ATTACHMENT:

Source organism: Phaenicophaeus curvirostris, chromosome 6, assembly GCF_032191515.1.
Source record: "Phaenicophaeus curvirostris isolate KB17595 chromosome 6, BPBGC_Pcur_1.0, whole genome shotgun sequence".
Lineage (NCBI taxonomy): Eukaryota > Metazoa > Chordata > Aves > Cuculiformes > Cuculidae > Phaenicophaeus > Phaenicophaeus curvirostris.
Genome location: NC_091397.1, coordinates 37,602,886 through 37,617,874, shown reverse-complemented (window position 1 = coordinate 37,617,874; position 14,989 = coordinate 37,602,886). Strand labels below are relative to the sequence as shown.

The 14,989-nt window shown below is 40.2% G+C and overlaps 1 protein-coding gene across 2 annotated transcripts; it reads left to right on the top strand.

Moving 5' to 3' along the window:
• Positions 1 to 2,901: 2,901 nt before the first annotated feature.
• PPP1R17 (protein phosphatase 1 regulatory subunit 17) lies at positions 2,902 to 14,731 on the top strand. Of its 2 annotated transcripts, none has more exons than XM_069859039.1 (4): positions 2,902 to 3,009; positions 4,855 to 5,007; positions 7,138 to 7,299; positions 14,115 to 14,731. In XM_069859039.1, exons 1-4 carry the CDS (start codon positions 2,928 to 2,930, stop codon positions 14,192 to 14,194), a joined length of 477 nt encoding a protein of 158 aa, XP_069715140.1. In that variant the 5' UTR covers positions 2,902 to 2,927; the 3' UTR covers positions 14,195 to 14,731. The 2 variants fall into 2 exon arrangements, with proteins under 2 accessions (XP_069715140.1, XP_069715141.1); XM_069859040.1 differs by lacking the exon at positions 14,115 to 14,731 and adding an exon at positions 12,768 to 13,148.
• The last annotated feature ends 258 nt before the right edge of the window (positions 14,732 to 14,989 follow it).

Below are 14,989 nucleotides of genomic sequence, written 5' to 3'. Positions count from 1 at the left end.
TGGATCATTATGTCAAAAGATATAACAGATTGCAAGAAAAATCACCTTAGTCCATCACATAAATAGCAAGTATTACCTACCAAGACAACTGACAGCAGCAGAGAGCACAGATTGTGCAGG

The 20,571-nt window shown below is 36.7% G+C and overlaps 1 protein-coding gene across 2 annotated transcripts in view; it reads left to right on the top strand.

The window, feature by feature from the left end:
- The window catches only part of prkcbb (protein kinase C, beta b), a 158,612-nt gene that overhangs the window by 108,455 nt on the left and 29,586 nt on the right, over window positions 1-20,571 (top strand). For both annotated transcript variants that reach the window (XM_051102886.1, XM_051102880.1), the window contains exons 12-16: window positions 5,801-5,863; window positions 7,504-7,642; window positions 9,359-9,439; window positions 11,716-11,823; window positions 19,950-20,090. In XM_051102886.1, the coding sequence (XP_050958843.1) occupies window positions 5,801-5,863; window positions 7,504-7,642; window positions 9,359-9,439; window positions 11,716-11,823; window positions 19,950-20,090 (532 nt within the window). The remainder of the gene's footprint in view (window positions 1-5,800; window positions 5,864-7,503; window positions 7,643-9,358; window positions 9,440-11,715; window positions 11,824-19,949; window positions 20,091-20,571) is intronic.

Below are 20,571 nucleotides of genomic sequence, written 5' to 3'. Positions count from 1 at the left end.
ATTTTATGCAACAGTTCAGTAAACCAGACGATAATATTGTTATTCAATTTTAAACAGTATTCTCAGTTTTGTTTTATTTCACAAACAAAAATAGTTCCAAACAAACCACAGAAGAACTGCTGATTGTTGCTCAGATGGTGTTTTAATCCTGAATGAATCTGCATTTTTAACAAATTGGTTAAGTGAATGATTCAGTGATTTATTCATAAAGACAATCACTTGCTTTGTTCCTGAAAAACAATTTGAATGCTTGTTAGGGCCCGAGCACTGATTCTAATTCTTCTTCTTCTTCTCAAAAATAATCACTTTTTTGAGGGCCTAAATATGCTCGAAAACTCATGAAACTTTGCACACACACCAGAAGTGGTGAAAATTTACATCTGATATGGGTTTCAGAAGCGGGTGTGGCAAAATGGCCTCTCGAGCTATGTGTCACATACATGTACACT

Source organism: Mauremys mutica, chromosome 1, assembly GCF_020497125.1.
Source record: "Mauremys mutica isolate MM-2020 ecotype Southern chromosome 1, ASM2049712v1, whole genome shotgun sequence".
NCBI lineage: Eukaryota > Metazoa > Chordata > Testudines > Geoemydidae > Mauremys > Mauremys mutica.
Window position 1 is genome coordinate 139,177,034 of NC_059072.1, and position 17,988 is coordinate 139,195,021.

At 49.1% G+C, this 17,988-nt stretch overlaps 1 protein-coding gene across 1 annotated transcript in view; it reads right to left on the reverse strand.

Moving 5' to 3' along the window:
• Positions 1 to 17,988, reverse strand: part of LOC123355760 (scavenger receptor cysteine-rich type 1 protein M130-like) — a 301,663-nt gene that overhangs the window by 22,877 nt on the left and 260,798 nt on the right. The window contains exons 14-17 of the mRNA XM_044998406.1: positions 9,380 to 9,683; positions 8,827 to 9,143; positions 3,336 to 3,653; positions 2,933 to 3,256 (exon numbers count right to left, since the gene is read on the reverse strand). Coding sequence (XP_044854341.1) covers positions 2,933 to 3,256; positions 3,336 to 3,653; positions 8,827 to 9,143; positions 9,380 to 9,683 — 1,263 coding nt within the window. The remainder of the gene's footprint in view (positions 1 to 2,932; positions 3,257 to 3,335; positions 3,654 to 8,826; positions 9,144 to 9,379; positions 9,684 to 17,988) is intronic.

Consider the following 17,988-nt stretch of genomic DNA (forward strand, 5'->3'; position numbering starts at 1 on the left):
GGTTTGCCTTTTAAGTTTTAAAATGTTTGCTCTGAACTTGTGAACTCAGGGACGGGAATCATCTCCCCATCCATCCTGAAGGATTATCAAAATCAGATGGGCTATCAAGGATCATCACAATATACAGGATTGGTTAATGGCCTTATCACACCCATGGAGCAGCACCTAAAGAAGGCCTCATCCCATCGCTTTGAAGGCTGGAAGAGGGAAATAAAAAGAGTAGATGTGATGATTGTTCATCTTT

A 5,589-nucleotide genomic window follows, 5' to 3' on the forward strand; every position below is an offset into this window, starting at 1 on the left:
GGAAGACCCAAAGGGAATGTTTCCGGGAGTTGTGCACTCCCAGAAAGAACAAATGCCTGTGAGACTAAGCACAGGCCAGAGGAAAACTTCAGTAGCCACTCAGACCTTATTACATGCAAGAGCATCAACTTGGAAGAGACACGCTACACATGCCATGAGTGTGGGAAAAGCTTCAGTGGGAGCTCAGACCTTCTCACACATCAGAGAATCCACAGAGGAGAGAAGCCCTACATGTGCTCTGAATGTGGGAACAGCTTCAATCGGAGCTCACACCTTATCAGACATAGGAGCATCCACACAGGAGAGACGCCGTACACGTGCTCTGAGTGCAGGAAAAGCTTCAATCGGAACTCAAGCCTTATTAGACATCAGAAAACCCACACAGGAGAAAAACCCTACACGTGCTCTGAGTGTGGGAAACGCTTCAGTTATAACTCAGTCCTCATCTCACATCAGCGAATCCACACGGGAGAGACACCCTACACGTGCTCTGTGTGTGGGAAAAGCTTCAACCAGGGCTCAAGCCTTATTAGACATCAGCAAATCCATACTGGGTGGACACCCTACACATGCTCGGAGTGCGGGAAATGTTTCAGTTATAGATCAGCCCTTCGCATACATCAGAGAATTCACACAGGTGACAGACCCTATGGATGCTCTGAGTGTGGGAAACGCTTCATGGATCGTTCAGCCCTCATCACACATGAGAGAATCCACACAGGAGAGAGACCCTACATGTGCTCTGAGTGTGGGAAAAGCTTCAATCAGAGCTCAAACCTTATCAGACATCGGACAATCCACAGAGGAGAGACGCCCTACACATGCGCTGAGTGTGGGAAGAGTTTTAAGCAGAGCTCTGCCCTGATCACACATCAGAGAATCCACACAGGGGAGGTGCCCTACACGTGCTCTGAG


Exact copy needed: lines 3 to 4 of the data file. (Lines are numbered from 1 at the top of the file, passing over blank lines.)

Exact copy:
Lineage (NCBI taxonomy): Eukaryota > Metazoa > Chordata > Aves > Cuculiformes > Cuculidae > Phaenicophaeus > Phaenicophaeus curvirostris.
Genome location: NC_091397.1, coordinates 37,602,886 through 37,617,874, shown reverse-complemented (window position 1 = coordinate 37,617,874; position 14,989 = coordinate 37,602,886). Strand labels below are relative to the sequence as shown.